At any rate, the world is filled with les hommes delicieux, is it not? Or at the very least Paris is. Stop mooning over this refrigerator monkey and find yourself someone who isn’t afraid of trains, and girls, and differences.
Can you tell us a little bit about your qualifications for this job as the Awl’s new existential crisis counselor? Because I think I could probably counsel people, too. Maybe they should hire me instead of you.
I’m sorry, you lost me at “job.” And what is this word “hire”? Is that a verb of some kind? Does it mean “approve of” or “condone”? Or does it mean “endure” or “loosely tolerate,” something like that?
Are you picturing me in a plush office with a view of the Manhattan skyline, sipping gourmet coffee with Choire, whose pants fit perfectly, and Chris Lehmann, whose pants are ill-fitting? Does Choire talk too much in meetings while Alex rolls his eyes? Does Carrie look like the assassin girlfriend on “Archer”? Does John order in tapas? What am I wearing? I’m hot, right? Really hot or just a little hot? Do I have a husky voice?
And people respect me and stuff? They listen to me when I open my mouth and talk using words? Mmm. Maybe I manage a few people? Bright young men who spend their lunch hours at the gym, right? And I’m a little bit arrogant and demeaning to them? I point out which muscle groups need more work? I make them run to the beauty store to pick up my overpriced skin lotions, and then I insult their prose, and I draw dirty cartoons and leave them on their desks, and I make other bad choices that give my poor, hunky underlings post-traumatic stress nightmares?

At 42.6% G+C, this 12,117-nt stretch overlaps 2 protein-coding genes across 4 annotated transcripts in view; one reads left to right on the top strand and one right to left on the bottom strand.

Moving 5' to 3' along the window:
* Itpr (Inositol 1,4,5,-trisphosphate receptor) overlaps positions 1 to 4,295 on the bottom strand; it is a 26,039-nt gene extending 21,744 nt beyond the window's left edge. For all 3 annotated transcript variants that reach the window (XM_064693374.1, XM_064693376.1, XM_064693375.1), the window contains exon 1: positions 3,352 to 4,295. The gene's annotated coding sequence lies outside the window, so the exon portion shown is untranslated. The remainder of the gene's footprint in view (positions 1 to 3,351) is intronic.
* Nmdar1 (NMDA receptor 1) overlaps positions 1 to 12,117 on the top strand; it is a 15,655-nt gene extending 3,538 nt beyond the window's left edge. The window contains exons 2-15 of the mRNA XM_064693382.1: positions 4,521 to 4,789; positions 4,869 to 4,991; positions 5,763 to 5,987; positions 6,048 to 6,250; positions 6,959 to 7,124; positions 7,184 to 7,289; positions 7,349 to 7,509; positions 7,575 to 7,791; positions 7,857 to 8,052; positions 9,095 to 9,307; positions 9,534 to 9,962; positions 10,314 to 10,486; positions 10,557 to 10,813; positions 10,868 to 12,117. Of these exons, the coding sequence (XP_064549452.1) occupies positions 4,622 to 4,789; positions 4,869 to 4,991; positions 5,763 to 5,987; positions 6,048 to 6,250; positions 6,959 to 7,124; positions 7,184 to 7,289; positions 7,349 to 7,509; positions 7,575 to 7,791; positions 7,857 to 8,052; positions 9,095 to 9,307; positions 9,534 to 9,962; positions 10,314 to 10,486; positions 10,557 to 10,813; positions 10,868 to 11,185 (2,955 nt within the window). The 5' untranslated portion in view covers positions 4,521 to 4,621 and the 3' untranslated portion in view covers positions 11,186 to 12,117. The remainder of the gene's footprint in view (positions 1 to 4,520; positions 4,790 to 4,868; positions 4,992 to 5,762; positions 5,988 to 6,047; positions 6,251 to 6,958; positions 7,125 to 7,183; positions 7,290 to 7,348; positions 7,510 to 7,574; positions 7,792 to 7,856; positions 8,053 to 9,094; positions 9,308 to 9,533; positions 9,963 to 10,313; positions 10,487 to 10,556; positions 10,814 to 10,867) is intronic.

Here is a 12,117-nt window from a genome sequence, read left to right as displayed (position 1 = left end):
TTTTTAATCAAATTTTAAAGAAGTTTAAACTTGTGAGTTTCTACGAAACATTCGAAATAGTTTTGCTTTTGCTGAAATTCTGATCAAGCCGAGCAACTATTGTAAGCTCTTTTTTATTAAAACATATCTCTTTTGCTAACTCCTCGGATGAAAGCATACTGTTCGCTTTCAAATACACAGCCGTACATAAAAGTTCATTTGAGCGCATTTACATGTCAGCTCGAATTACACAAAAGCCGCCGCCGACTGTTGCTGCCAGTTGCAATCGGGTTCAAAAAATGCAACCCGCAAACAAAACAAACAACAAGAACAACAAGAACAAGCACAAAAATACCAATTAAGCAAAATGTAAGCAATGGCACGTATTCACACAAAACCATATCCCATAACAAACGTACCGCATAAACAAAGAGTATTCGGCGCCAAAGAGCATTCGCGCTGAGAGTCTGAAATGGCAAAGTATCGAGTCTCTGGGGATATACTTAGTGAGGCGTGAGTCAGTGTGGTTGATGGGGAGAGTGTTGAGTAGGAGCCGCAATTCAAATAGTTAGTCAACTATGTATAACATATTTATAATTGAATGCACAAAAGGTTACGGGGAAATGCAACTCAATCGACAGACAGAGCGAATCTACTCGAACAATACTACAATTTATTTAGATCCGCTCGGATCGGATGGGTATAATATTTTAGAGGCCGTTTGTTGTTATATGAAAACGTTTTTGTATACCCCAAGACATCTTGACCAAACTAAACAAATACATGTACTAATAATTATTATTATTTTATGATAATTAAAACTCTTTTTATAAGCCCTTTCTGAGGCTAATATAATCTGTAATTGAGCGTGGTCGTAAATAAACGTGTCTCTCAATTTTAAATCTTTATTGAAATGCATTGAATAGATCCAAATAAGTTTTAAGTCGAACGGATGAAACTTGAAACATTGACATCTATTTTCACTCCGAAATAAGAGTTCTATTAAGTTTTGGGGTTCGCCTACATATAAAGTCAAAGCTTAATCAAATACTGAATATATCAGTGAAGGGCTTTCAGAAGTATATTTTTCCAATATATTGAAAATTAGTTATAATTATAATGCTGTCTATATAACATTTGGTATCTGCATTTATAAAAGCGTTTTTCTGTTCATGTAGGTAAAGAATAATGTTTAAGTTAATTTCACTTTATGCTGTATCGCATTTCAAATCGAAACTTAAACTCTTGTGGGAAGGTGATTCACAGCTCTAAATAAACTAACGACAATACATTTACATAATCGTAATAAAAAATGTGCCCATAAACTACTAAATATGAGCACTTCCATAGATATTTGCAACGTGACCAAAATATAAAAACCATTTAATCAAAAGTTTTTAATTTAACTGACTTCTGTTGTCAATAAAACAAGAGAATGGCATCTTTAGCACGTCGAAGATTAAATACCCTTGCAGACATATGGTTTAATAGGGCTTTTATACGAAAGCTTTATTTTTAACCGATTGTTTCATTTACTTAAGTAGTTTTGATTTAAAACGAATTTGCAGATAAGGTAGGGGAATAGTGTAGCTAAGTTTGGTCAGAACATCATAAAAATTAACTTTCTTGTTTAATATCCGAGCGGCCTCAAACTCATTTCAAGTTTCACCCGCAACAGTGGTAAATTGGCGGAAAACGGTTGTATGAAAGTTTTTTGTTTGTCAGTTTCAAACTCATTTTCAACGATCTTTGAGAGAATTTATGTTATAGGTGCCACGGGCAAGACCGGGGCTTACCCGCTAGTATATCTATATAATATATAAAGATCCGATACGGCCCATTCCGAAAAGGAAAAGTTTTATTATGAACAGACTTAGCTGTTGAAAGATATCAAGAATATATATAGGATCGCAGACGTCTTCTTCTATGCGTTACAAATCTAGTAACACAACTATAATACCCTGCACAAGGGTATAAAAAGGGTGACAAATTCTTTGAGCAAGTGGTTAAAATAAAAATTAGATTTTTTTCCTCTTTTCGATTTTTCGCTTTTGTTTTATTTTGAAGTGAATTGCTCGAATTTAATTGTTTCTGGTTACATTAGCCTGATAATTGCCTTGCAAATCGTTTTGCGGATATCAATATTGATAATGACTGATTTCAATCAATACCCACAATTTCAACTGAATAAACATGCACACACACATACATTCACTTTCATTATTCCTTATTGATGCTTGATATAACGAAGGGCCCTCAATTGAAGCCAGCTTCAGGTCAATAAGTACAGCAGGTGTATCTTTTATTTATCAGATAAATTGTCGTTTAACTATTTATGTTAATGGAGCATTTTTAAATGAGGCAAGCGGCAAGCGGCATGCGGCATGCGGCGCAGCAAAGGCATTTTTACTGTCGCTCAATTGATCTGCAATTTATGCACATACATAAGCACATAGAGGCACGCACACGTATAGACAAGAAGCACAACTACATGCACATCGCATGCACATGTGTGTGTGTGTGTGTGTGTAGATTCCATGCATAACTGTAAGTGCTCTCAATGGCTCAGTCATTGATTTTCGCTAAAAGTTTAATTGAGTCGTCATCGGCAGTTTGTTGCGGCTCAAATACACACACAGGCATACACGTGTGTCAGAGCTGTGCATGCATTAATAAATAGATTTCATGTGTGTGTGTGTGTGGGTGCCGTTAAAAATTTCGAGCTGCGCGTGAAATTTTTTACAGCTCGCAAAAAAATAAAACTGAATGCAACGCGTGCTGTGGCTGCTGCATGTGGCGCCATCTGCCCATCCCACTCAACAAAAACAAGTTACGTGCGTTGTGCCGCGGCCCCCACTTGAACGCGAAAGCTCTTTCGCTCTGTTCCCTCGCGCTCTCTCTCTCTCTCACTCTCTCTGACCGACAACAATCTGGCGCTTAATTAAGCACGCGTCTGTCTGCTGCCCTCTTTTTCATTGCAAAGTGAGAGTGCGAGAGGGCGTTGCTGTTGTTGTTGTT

Do the bathrooms have stalls, or are they more private than that? Are there good magazines in there? Do we order in really excellent Indian food every Wednesday? Do we get a bonus every time our columns get more than 30,000 page views? Is there an annual Awl employee retreat, in northern Italy? With really good chianti and quality narcotics and high-priced Italian hookers?